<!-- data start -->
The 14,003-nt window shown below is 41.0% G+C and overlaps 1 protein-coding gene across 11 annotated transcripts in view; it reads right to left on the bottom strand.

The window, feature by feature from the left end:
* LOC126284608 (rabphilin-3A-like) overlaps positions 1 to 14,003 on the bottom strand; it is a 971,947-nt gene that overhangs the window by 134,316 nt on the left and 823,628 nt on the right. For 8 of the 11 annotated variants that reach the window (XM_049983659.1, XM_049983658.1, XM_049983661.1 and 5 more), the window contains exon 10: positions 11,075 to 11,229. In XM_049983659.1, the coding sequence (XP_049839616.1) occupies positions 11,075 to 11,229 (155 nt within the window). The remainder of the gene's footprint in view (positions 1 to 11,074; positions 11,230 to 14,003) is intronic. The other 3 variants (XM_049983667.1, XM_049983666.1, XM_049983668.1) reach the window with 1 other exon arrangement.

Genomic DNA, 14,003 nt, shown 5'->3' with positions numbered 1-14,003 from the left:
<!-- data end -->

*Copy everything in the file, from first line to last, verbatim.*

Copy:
The 14,003-nt window shown below is 41.0% G+C and overlaps 1 protein-coding gene across 11 annotated transcripts in view; it reads right to left on the bottom strand.

The window, feature by feature from the left end:
* LOC126284608 (rabphilin-3A-like) overlaps positions 1 to 14,003 on the bottom strand; it is a 971,947-nt gene that overhangs the window by 134,316 nt on the left and 823,628 nt on the right. For 8 of the 11 annotated variants that reach the window (XM_049983659.1, XM_049983658.1, XM_049983661.1 and 5 more), the window contains exon 10: positions 11,075 to 11,229. In XM_049983659.1, the coding sequence (XP_049839616.1) occupies positions 11,075 to 11,229 (155 nt within the window). The remainder of the gene's footprint in view (positions 1 to 11,074; positions 11,230 to 14,003) is intronic. The other 3 variants (XM_049983667.1, XM_049983666.1, XM_049983668.1) reach the window with 1 other exon arrangement.

Genomic DNA, 14,003 nt, shown 5'->3' with positions numbered 1-14,003 from the left: